So I left off on in Part 4 on my second full day in Italy. If I keep going at this rate, there will be roughly 5,000 parts to this series, so in Part 5, I will focus on some of the events of the next 8 days, then I will move on to the rest of the trip in Part 6. If you are just jumping in here, please start from the beginning with Part 1. It will make all the difference in the world!
The Daily Grind
What I have written so far is pretty much the daily grind during my trip in Gioiosa Ionica. Wake up in the morning, grab my bucket, fill it, go to the bathroom.
Proceed to have coffee, trying to avoid that disgusting UHT milk, move Mr. Goat out of my way, a tip of the hat to Mrs. Chicken, get my bucket for my shower, hit the beach, build deeper friendships, have a ridiculously huge lunch prepared by Nonna, make her cry yet again, rest, hit the beach, fear for my life when dinner time came, more Nonna tears… rinse and repeat. But then there were all sorts of in-between moments that have burned into my memory my entire life. I’ll try to fit them into this post!
About the UHT Milk
Remember when I described how awful it was? I mean, it was utterly dog vomit bad, ok? There should be laws against murdering coffee with that crap! But I was in Italy, and I really, really wanted a real Cappuccino.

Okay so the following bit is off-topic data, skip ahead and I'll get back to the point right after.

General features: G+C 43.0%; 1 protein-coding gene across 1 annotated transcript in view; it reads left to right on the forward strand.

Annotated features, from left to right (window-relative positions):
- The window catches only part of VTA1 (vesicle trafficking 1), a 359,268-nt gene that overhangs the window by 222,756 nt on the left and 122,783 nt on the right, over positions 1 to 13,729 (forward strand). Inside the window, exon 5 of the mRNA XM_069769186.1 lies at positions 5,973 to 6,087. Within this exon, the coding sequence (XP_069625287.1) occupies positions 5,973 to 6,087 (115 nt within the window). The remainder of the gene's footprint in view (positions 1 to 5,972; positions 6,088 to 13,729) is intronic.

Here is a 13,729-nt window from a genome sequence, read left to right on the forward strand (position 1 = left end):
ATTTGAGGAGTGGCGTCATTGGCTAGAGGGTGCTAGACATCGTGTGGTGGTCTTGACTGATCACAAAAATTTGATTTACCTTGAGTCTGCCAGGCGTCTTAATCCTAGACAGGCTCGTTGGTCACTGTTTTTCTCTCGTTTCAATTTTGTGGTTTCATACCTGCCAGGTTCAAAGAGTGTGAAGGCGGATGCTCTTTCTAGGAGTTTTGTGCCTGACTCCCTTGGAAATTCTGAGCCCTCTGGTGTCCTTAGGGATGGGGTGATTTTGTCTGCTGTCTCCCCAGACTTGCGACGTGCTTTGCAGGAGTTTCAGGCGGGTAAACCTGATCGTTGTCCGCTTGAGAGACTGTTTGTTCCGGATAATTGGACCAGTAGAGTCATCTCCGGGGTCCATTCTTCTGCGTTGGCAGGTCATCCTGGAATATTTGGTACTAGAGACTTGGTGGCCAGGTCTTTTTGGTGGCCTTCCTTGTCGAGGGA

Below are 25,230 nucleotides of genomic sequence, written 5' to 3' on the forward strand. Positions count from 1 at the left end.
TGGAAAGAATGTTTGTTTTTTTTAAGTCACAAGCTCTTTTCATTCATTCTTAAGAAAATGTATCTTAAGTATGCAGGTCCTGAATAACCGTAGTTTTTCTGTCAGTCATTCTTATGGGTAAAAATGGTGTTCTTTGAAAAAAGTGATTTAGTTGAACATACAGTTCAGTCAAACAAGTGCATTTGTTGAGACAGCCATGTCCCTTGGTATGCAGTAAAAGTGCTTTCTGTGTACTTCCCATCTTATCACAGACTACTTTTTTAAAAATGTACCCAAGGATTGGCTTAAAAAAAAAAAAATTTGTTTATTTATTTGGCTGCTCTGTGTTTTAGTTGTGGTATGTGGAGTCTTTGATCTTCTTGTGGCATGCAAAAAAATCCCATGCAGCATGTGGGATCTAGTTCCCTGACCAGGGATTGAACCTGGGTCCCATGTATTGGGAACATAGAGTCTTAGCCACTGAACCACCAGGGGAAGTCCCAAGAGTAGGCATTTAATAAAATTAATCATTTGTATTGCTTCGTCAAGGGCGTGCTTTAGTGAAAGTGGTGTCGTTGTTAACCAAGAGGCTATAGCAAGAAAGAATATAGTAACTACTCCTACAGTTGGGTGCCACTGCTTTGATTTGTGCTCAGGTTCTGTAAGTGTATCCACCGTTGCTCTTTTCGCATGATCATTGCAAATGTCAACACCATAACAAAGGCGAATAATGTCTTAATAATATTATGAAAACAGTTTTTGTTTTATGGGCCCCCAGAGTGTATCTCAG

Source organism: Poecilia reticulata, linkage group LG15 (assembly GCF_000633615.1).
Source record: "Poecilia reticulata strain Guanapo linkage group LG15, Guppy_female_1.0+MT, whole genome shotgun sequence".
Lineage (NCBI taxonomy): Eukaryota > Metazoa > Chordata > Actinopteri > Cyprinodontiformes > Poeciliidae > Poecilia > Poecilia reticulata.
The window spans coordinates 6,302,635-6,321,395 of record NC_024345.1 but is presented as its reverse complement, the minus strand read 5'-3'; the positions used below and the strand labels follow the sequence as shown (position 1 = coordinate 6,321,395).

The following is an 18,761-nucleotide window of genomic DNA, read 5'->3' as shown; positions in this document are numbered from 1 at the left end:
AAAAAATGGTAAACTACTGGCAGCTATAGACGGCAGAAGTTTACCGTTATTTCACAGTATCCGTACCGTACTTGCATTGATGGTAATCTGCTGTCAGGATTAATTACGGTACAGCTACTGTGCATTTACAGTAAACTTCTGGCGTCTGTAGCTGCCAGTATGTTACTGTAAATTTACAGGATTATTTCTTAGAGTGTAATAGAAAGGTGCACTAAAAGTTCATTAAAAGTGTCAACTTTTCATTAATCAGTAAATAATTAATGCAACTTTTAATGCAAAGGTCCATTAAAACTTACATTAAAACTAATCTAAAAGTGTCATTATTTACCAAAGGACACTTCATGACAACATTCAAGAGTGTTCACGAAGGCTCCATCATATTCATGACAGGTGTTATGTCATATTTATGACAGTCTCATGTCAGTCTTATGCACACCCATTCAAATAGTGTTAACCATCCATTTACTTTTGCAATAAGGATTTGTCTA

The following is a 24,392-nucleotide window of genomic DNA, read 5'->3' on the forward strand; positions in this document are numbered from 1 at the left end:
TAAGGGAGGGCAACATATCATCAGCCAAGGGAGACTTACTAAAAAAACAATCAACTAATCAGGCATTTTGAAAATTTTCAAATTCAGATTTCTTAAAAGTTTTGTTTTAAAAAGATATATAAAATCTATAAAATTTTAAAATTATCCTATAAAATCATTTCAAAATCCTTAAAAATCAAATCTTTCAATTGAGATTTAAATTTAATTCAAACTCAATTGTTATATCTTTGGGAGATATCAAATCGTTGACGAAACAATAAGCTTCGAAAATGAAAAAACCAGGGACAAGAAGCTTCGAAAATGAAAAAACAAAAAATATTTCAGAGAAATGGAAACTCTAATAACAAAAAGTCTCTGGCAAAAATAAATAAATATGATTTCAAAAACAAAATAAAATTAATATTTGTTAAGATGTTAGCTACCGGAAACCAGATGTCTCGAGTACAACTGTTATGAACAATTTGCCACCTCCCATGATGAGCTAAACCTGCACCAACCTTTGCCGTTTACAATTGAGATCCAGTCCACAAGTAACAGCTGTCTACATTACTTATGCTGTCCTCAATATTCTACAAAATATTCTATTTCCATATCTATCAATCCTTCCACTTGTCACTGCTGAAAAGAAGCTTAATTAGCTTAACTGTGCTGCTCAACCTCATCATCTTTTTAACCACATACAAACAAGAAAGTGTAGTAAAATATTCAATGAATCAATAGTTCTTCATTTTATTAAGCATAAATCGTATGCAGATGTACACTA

So Rocco and I would stop off at coffee bars when we would go into town, and each time, I would order a cappuccino. But every time I did, I got the UHT crap. Everywhere we went, there it was. Don’t they have cows here? I even tried to go to the grocery stores to get some real milk to bring home. Heaven forbid! Racks full of UHT Milk in a box, but no actual milk.
I may never know why this was the case at the time, but I promise when I write “The Takeaway” in this post, there will be no alternate perspective that makes the UHT look good in a different light. Simply put, the stuff just sucked. Maybe they had some powerful UHT Lobbyists in the area, or a Milk Mafia, but… argh!
“Hey Mike, you know, I’ve been noticing you’ve been having a lot of problems lately, you know?Lyrics tothe tune of “Institutionalized” by Suicidal Tendencies adapted in my head at the time